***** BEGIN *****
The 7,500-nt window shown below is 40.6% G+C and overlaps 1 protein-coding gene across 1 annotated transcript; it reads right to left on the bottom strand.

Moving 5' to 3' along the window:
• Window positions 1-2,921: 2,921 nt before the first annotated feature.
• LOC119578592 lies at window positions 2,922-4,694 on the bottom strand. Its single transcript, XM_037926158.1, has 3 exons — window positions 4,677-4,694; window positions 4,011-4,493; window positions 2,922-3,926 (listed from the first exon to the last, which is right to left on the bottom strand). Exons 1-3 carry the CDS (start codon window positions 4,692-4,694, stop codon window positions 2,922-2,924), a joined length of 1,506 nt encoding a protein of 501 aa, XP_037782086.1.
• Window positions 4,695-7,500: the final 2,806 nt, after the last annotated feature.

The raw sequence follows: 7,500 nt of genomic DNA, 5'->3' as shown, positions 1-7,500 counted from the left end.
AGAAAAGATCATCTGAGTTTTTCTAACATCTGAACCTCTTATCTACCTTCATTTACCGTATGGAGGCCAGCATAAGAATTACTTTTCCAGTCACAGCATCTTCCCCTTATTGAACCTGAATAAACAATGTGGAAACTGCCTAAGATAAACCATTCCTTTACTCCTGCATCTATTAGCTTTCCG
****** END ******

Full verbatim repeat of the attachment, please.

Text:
The 7,500-nt window shown below is 40.6% G+C and overlaps 1 protein-coding gene across 1 annotated transcript; it reads right to left on the bottom strand.

Moving 5' to 3' along the window:
• Window positions 1-2,921: 2,921 nt before the first annotated feature.
• LOC119578592 lies at window positions 2,922-4,694 on the bottom strand. Its single transcript, XM_037926158.1, has 3 exons — window positions 4,677-4,694; window positions 4,011-4,493; window positions 2,922-3,926 (listed from the first exon to the last, which is right to left on the bottom strand). Exons 1-3 carry the CDS (start codon window positions 4,692-4,694, stop codon window positions 2,922-2,924), a joined length of 1,506 nt encoding a protein of 501 aa, XP_037782086.1.
• Window positions 4,695-7,500: the final 2,806 nt, after the last annotated feature.

The raw sequence follows: 7,500 nt of genomic DNA, 5'->3' as shown, positions 1-7,500 counted from the left end.
AGAAAAGATCATCTGAGTTTTTCTAACATCTGAACCTCTTATCTACCTTCATTTACCGTATGGAGGCCAGCATAAGAATTACTTTTCCAGTCACAGCATCTTCCCCTTATTGAACCTGAATAAACAATGTGGAAACTGCCTAAGATAAACCATTCCTTTACTCCTGCATCTATTAGCTTTCCG